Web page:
At many organizations, the typical planning process results in one-dimensional business plans that are extremely difficult for senior executives to understand and assess. They’re built on best-guess estimates with no transparency on how individual initiatives will contribute to overall results; little or no assessment of the risks inherent in the plan, and a weak link between operating targets and TSR.
A better approach is to follow an iterative process that starts with a base case, a financial projection of the value that a business unit will generate simply by doing business as usual. Then the company can overlay a series of discrete initiatives that have the potential to improve the base case. Each overlay is associated with a specific amount of TSR it will contribute and a specific timeframe in which that value will be delivered.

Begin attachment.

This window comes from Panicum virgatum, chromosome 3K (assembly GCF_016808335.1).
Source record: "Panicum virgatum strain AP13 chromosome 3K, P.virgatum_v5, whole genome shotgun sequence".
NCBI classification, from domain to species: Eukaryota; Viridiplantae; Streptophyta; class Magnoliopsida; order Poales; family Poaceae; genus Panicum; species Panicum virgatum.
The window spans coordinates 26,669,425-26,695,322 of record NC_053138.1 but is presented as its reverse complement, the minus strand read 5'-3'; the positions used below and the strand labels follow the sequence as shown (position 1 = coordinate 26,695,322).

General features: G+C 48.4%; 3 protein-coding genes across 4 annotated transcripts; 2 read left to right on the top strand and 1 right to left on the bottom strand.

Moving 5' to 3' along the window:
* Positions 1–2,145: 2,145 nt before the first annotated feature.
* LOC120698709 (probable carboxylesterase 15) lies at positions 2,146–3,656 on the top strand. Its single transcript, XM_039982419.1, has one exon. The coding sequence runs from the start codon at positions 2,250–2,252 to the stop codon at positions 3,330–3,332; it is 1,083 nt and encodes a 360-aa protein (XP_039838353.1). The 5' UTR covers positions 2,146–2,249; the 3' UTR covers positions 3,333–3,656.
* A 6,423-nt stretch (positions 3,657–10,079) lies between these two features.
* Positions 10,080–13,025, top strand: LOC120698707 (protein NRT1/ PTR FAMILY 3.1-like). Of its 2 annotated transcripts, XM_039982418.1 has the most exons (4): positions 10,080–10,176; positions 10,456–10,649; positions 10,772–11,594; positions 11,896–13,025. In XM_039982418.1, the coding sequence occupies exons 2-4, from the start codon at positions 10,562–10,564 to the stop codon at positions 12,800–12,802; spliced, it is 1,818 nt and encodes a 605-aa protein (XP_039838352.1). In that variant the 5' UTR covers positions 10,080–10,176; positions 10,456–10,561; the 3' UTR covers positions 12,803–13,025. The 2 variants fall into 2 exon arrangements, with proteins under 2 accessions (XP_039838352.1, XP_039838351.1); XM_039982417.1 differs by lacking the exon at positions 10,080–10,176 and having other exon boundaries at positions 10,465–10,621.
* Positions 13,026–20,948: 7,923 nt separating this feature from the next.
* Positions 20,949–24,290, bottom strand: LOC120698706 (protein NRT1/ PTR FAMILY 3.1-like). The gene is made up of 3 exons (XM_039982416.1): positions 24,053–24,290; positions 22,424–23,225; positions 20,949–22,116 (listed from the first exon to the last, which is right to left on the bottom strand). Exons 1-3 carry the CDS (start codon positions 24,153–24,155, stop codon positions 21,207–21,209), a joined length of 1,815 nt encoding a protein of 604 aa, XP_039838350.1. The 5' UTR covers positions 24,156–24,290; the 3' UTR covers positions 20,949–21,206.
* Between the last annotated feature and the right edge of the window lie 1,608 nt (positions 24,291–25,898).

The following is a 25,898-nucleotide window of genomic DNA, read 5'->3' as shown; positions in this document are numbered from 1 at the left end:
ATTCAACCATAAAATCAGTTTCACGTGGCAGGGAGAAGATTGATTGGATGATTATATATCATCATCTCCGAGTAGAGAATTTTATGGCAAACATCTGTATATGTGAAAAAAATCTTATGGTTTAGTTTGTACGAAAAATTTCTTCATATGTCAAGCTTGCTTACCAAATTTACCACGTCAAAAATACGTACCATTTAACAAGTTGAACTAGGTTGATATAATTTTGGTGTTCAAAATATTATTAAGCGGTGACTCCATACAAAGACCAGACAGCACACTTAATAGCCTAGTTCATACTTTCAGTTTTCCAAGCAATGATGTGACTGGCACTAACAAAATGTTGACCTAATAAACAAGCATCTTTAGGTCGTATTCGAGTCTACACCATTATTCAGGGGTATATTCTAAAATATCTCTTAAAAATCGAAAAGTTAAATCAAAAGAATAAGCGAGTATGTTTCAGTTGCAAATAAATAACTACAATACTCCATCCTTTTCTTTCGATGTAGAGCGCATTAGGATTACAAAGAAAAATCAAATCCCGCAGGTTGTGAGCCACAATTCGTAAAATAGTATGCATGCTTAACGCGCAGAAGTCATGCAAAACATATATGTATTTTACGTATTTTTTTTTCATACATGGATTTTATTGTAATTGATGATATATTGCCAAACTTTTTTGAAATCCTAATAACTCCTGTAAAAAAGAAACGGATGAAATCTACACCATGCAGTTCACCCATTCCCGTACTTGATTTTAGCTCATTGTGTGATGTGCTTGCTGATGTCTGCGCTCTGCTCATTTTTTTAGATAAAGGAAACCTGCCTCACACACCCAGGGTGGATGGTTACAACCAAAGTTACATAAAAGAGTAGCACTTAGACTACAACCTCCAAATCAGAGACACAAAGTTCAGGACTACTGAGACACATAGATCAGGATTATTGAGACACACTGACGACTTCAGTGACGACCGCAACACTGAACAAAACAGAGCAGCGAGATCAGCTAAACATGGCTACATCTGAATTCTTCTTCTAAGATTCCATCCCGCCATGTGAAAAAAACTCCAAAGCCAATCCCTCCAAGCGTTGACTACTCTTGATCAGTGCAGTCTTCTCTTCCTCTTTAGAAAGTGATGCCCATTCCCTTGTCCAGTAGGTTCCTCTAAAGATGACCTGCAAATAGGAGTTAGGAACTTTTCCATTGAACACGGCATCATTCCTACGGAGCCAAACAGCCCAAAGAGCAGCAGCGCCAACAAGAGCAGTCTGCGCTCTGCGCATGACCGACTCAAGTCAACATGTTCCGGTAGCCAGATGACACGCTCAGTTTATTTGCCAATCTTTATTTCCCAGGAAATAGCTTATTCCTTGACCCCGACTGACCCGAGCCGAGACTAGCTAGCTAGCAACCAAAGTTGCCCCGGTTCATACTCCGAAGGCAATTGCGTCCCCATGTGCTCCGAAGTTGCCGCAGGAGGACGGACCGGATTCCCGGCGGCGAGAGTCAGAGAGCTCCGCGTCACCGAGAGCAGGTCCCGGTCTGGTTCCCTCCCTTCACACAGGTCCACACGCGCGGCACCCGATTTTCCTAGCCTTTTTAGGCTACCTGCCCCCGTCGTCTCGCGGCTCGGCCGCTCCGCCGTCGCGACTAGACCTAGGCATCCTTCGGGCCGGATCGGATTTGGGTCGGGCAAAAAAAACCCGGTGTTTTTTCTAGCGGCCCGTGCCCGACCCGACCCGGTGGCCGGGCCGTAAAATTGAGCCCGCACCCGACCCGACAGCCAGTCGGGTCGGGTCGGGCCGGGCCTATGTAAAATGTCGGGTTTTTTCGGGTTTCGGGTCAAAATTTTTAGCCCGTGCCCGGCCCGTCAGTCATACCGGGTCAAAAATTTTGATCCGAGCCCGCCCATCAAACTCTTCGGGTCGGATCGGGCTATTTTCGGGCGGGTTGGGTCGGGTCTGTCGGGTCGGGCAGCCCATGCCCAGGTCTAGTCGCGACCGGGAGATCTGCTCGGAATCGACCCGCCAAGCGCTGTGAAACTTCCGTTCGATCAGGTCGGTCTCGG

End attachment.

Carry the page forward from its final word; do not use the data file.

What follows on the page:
One of the great advantages of this approach is that it provides clear guidance for business units in terms of budgets, key performance indicators (KPIs), and management incentives. In effect, it creates a culture where every part of the business has a sense of ownership in the process.